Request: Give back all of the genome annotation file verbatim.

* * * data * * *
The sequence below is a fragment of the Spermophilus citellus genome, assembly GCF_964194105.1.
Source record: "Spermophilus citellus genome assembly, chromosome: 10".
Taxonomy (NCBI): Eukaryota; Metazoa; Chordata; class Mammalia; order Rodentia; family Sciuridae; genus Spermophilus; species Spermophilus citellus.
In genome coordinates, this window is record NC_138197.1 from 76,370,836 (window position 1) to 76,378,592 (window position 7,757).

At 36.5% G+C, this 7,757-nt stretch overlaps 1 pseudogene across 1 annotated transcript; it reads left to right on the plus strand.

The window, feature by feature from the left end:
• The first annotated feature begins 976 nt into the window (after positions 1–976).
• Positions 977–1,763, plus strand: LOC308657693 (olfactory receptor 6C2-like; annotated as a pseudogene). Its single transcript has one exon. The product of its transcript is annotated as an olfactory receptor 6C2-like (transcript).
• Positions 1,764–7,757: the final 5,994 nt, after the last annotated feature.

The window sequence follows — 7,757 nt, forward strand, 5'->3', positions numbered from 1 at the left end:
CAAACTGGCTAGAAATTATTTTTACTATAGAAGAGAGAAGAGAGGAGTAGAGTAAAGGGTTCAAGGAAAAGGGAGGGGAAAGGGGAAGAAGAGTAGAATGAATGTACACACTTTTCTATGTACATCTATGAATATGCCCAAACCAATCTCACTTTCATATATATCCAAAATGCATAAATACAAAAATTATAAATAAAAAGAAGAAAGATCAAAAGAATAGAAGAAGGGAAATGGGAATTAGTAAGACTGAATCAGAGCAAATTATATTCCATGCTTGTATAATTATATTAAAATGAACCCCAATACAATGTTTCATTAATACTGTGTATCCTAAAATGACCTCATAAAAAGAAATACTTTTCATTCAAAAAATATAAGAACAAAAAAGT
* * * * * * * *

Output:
The sequence below is a fragment of the Spermophilus citellus genome, assembly GCF_964194105.1.
Source record: "Spermophilus citellus genome assembly, chromosome: 10".
Taxonomy (NCBI): Eukaryota; Metazoa; Chordata; class Mammalia; order Rodentia; family Sciuridae; genus Spermophilus; species Spermophilus citellus.
In genome coordinates, this window is record NC_138197.1 from 76,370,836 (window position 1) to 76,378,592 (window position 7,757).

At 36.5% G+C, this 7,757-nt stretch overlaps 1 pseudogene across 1 annotated transcript; it reads left to right on the plus strand.

The window, feature by feature from the left end:
• The first annotated feature begins 976 nt into the window (after positions 1–976).
• Positions 977–1,763, plus strand: LOC308657693 (olfactory receptor 6C2-like; annotated as a pseudogene). Its single transcript has one exon. The product of its transcript is annotated as an olfactory receptor 6C2-like (transcript).
• Positions 1,764–7,757: the final 5,994 nt, after the last annotated feature.

The window sequence follows — 7,757 nt, forward strand, 5'->3', positions numbered from 1 at the left end:
CAAACTGGCTAGAAATTATTTTTACTATAGAAGAGAGAAGAGAGGAGTAGAGTAAAGGGTTCAAGGAAAAGGGAGGGGAAAGGGGAAGAAGAGTAGAATGAATGTACACACTTTTCTATGTACATCTATGAATATGCCCAAACCAATCTCACTTTCATATATATCCAAAATGCATAAATACAAAAATTATAAATAAAAAGAAGAAAGATCAAAAGAATAGAAGAAGGGAAATGGGAATTAGTAAGACTGAATCAGAGCAAATTATATTCCATGCTTGTATAATTATATTAAAATGAACCCCAATACAATGTTTCATTAATACTGTGTATCCTAAAATGACCTCATAAAAAGAAATACTTTTCATTCAAAAAATATAAGAACAAAAAAGT